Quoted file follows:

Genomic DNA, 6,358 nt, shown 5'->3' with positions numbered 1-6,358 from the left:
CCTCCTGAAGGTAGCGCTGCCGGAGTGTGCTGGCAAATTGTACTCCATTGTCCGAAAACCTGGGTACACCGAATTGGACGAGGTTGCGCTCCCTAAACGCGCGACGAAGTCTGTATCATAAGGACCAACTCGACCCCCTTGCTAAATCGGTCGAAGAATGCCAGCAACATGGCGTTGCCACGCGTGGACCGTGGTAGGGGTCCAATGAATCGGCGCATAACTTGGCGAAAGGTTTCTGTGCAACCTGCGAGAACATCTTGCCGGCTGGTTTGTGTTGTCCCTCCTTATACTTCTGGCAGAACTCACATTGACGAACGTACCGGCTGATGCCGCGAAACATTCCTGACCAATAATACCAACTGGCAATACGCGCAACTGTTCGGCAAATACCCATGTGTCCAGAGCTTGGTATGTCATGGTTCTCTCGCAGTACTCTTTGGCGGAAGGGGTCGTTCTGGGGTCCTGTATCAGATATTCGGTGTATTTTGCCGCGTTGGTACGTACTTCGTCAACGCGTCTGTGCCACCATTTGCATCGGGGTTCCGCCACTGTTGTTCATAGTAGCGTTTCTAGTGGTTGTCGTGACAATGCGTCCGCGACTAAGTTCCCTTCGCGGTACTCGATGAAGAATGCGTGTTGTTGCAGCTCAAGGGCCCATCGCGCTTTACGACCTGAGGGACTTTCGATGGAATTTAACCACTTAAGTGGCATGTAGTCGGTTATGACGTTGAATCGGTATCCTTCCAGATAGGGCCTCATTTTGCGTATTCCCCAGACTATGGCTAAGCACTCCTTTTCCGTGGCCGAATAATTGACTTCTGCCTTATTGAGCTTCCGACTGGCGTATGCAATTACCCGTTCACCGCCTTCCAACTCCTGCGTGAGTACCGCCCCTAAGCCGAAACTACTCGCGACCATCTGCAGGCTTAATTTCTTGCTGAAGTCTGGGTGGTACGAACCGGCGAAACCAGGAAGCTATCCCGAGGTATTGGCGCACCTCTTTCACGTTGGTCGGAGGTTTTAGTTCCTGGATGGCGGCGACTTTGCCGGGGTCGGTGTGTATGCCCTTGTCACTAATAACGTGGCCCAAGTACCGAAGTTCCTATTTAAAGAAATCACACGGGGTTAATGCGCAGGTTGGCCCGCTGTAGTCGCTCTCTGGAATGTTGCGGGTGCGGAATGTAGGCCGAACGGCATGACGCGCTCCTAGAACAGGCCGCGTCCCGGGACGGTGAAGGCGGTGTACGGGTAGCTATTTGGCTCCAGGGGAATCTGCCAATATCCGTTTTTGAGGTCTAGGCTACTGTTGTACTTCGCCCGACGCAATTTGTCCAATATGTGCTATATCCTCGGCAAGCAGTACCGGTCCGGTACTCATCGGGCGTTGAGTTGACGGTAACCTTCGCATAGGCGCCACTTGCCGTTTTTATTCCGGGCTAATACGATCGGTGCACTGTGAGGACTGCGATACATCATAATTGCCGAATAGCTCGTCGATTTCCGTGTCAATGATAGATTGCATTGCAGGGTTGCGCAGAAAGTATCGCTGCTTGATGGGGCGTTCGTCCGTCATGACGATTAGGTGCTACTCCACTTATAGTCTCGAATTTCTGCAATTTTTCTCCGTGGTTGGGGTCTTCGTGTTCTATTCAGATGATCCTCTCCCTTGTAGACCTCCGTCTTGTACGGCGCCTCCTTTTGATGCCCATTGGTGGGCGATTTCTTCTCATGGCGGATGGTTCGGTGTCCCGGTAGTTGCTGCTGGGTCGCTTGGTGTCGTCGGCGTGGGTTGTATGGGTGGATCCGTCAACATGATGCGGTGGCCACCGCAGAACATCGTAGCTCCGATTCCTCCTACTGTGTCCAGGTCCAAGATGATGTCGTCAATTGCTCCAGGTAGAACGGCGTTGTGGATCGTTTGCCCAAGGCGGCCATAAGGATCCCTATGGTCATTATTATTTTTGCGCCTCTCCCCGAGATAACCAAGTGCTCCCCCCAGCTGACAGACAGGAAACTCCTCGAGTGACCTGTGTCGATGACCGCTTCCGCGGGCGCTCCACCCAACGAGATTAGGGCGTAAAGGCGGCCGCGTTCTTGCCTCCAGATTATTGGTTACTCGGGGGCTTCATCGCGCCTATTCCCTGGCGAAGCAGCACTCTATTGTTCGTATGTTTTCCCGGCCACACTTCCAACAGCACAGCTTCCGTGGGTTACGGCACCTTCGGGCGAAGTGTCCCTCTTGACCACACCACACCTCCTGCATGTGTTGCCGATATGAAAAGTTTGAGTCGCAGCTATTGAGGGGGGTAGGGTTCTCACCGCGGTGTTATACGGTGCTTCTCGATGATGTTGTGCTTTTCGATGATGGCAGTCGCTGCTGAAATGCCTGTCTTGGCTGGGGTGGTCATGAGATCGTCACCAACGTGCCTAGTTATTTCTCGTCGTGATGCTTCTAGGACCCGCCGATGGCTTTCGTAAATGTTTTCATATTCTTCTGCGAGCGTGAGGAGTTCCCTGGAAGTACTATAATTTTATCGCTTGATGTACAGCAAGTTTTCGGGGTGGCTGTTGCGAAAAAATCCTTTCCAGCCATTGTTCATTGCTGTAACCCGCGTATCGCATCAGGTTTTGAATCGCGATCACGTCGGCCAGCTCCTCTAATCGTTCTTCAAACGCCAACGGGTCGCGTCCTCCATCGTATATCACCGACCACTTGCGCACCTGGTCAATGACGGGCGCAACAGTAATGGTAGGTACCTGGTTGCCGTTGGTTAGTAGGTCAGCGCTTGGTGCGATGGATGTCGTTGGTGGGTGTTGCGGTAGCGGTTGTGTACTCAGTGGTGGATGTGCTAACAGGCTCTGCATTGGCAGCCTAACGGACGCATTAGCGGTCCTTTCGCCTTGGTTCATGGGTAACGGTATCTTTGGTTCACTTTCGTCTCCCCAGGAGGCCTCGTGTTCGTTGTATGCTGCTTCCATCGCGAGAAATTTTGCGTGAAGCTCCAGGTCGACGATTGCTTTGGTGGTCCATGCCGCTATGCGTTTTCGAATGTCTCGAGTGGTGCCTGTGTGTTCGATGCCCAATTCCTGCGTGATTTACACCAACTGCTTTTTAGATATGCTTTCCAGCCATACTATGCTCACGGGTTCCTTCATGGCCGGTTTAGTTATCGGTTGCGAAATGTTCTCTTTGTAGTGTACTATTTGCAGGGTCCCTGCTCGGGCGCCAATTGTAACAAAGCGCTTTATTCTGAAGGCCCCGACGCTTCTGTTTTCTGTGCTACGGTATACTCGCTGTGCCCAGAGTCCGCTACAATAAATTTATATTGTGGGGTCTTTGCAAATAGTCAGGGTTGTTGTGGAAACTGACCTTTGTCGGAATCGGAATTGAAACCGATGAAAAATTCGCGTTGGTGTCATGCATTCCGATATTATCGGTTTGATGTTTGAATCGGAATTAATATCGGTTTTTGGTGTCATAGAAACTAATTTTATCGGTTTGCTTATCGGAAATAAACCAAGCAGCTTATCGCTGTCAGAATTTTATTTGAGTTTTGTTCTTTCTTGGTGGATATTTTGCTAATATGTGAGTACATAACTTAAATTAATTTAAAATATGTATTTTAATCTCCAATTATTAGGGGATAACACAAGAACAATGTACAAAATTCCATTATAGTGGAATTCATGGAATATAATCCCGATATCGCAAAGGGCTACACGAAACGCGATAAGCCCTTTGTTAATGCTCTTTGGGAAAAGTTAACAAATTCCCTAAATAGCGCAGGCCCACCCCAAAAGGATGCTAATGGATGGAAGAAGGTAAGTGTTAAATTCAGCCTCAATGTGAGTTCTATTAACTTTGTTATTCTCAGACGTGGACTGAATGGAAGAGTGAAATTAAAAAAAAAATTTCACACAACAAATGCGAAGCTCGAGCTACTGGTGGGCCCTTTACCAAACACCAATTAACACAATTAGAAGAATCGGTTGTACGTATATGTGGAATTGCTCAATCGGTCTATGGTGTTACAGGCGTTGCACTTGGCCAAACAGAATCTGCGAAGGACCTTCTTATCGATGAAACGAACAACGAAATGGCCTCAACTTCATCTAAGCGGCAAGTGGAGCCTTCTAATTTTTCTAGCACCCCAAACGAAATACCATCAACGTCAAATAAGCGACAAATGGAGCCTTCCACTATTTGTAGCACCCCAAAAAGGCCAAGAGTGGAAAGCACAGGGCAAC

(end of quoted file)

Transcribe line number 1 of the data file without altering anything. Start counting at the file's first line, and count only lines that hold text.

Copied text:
Genomic DNA, 6,358 nt, shown 5'->3' with positions numbered 1-6,358 from the left: